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Ian Oxnevad

Outrage is an expression of both anger and shock. Since over 30 student groups at Harvard signed an open letter in support of Hamas, after it committed the largest attack on Jews since the Holocaust, national outrage appears to be a healthy and necessary response. As Israel now struggles to defend its citizens, college campuses around the country erupted in anti-Semitic protests calling for the elimination of the Jewish state. The anger now aimed at American universities over its acceptance of anti-Semitism is well-placed, but there should be no surprise. Anti-Semitism is the norm of American higher education, and its hatred of Jews goes hand in hand with its hatred of Western ideals and its longstanding ties with totalitarian regimes like China.

In the 1930s, Harvard turned a blind eye to anti-Semitism, and worked tirelessly to build ties with Nazified universities in Europe. This is unsurprising given Harvard’s interest in ideas of “racial purity,” and eugenics, which was part and parcel of the progressivism of the era. Based on the broad condemnation of Israel among student organizations, the rallies calling to “free Palestine,” and melodramatic anti-Israel “die-ins” performed by America’s supposedly best and brightest, Harvard is keeping tradition alive. Harvard is still progressive, fully committed to diversity, equity, and inclusion, and was already topping the charts for anti-Semitism before Hamas’ recent terrorist attacks.

Over the past 90 years since Harvard’s pro-Nazi days, the university has managed to diversify its population of anti-Semites. Last year, a report by the AMCHA Initiative noted that Harvard ranked “top in three measures of campus antisemitism amongst hundreds of colleges across America. Shortly after Hamas murdered 1,400 Israelis, a vastly diverse coalition of Harvard student groups united in their anti-Semitism by calling Israel an “apartheid regime” and holding the “Israeli regime entirely responsible for all of the unfolding violence.” Harvard’s anti-Semitic coalition is diverse, ranging from Harvard’s African American Resistance Organization to Harvard’s Divinity School Students for Justice in Palestine, the Harvard Prison Divest Coalition, the Sikh and Companions of Harvard Undergraduate Society of Arab Students, and the Kennedy School Bangladesh Caucus.

Harvard’s lukewarm response to the rampant anti-Semitism as “free expression” is a hypocritical double standard at best. After all, Harvard was explicit in its stance against racism after the 2020 death of George Floyd, and called for “all voices to be raised” against Russia when it invaded Ukraine in 2022. The answer for why Harvard cannot condemn those condoning the murder of 1,400 innocent Israelis derives from the concept of “intersectionality” as its central operating principle. Russia is an easy target for Harvard’s criticism, not only because of its actions, but because it fits academia’s image of a mythical Western oppressor power; Hamas, however, does not. Never mind that among Israel’s Jewish population, over half are of non-European or Western extraction. In the mind of elite academia, Israel is an oppressor while Hamas gets a pass. Intersectionality is guided by an anti-Western animus.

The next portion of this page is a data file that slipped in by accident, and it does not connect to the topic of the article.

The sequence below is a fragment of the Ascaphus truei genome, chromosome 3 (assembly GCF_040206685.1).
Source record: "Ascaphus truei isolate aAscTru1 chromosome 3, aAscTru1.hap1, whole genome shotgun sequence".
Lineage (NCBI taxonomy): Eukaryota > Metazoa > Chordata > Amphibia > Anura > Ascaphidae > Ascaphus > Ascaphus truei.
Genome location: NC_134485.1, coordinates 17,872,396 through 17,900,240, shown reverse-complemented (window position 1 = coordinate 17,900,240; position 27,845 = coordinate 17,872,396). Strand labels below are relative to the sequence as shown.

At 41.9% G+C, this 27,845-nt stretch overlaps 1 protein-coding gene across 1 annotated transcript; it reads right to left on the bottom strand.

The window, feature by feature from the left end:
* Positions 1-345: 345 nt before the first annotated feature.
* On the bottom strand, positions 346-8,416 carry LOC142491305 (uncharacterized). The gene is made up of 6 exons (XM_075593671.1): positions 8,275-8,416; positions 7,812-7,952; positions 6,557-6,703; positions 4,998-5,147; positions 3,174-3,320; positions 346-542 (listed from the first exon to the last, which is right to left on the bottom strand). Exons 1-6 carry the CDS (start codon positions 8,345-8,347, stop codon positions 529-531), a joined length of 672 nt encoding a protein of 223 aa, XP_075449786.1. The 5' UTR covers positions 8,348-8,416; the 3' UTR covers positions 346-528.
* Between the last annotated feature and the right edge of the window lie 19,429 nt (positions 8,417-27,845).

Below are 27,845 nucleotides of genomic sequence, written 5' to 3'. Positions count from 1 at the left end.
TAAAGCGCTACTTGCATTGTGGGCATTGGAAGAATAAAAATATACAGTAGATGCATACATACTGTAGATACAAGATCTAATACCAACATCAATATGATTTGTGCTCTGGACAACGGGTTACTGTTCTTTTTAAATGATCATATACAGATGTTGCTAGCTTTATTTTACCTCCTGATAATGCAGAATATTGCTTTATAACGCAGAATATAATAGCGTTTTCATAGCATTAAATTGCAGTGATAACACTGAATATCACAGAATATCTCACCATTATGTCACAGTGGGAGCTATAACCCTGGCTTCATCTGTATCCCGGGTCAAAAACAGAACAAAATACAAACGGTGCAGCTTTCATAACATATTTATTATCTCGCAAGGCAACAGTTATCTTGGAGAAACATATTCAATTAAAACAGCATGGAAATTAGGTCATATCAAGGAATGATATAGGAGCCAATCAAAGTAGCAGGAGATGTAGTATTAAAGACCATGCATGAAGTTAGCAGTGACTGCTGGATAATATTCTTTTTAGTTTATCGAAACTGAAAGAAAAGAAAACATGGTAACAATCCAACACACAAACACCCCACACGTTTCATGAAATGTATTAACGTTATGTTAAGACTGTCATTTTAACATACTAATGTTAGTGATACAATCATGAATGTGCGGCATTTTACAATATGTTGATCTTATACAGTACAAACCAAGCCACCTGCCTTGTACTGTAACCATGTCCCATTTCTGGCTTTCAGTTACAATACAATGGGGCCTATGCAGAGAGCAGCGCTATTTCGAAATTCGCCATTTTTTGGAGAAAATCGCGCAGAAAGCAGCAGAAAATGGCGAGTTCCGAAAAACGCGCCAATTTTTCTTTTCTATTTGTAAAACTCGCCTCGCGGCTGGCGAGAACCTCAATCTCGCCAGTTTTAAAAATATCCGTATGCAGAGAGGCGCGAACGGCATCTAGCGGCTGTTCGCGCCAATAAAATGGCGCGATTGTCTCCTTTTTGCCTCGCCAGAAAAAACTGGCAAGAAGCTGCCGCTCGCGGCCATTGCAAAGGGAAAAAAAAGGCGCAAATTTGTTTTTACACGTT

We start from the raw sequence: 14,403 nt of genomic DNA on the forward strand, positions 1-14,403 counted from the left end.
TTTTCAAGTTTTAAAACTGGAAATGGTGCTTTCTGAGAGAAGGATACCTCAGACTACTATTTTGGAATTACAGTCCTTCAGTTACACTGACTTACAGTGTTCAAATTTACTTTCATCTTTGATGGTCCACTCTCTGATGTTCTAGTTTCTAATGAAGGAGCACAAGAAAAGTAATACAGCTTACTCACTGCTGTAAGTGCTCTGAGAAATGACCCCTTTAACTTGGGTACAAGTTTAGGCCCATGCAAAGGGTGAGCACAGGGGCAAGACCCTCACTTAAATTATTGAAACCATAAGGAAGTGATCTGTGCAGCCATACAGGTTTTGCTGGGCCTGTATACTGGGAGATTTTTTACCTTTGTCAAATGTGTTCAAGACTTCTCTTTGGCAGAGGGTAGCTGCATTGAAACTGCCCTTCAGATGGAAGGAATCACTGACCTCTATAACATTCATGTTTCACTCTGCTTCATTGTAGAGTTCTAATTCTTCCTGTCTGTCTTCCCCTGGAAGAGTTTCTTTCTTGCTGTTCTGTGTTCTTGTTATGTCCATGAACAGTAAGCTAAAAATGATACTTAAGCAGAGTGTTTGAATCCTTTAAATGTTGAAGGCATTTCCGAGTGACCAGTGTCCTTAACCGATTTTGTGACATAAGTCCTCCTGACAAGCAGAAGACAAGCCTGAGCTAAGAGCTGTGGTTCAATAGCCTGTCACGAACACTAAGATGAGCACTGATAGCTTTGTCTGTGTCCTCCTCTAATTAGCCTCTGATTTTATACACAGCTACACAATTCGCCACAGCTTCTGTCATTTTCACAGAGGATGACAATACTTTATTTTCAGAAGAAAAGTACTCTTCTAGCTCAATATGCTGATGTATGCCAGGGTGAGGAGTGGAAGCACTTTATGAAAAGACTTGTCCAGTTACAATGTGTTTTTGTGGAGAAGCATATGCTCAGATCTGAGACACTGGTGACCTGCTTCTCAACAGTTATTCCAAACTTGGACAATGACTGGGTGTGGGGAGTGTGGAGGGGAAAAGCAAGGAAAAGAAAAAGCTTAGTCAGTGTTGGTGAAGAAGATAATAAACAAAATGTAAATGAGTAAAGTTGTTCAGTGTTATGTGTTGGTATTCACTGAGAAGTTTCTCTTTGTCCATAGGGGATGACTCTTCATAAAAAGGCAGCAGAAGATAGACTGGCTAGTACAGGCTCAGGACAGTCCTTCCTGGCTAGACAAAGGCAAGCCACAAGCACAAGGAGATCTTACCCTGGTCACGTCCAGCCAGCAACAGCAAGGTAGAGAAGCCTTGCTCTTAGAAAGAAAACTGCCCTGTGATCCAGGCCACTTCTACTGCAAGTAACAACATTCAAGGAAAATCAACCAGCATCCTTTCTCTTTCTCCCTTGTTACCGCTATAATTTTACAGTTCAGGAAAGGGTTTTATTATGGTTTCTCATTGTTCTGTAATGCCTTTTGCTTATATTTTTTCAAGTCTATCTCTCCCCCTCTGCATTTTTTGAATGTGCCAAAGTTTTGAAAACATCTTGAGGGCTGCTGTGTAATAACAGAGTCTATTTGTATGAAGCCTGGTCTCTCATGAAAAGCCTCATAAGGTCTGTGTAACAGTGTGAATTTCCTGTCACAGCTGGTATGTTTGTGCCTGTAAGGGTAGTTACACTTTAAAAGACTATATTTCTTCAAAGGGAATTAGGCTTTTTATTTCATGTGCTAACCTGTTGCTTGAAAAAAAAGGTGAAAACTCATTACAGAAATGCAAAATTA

Like Harvard’s overtures to the Nazis in the 1930s, the elite university maintains close ties with totalitarian powers today who oppose American values. Harvard’s anti-American pedigree runs deep. The Harvard Gazette notesthat back when it happily excluded Jews a century ago, Yamamoto Isoroku, the Japanese admiral who later carried out the attack on Pearl Harbor, attended the school. The anti-American and self-proclaimed Marxisthistorian Howard Zinn, whose work helped reframe the U.S. as an irredeemably racist project in education, worked on a post-doctoral fellowship in East Asian Studies at Harvard. The daughter of China’s Xi Jinping, Xi Mingze, similarly attended the school. Like Harvard’s institutional amorousness with America’s enemy in the 1930s and its anti-Semitism of old, Harvard today carries on this tradition.

Since 1993, Harvard has run the Harvard-China Project, a joint program in the fields of energy, economic development, and the sciences. Committed to “equal partnership” with its Chinese counterparts, Harvard’s John A. Paulson School of Applied Sciences works with China’s Tsinghua University. Tsinghua University has close ties with the Chinese military by assisting in the development technology for air-to-air missiles and artificial intelligence while training students for Beijing’s nuclear weapons program. Tsinghua has been linked for years to cyberattacks in India, attacks on the state government of Alaska, Kenya’s Ports Authority, and for monitoring anti-Communist Chinese dissidents. Just as Harvard refused to outright condemn Hamas’ attacks on Israeli civilians, China has become a hotbed of anti-Semitism as well.

The onslaught of anger from Harvard’s donors and the wider public is justified. The reaction of Harvard’s administration and student body is anti-Semitic, and ultimately anti-American. Outrage hopefully turns into change at what is arguably America’s most iconic university. Hopefully this outrage is sustained. After all, Harvard has a century-long track record of being on the wrong side of history.